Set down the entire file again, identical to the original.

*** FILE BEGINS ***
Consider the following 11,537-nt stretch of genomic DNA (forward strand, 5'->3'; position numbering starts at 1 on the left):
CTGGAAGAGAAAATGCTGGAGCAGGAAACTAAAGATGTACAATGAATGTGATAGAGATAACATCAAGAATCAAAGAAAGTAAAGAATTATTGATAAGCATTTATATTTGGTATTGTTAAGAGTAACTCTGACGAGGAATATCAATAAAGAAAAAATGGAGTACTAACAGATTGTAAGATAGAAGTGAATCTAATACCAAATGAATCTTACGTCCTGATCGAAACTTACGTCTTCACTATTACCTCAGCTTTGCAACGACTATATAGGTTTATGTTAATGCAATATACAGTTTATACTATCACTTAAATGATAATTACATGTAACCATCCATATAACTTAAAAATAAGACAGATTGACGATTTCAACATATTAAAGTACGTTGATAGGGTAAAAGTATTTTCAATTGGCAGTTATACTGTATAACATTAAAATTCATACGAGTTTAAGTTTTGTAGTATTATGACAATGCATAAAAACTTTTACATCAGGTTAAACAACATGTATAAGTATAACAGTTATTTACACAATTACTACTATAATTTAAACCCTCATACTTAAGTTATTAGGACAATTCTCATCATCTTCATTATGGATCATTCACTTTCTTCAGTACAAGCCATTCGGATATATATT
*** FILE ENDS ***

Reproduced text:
Consider the following 11,537-nt stretch of genomic DNA (forward strand, 5'->3'; position numbering starts at 1 on the left):
CTGGAAGAGAAAATGCTGGAGCAGGAAACTAAAGATGTACAATGAATGTGATAGAGATAACATCAAGAATCAAAGAAAGTAAAGAATTATTGATAAGCATTTATATTTGGTATTGTTAAGAGTAACTCTGACGAGGAATATCAATAAAGAAAAAATGGAGTACTAACAGATTGTAAGATAGAAGTGAATCTAATACCAAATGAATCTTACGTCCTGATCGAAACTTACGTCTTCACTATTACCTCAGCTTTGCAACGACTATATAGGTTTATGTTAATGCAATATACAGTTTATACTATCACTTAAATGATAATTACATGTAACCATCCATATAACTTAAAAATAAGACAGATTGACGATTTCAACATATTAAAGTACGTTGATAGGGTAAAAGTATTTTCAATTGGCAGTTATACTGTATAACATTAAAATTCATACGAGTTTAAGTTTTGTAGTATTATGACAATGCATAAAAACTTTTACATCAGGTTAAACAACATGTATAAGTATAACAGTTATTTACACAATTACTACTATAATTTAAACCCTCATACTTAAGTTATTAGGACAATTCTCATCATCTTCATTATGGATCATTCACTTTCTTCAGTACAAGCCATTCGGATATATATT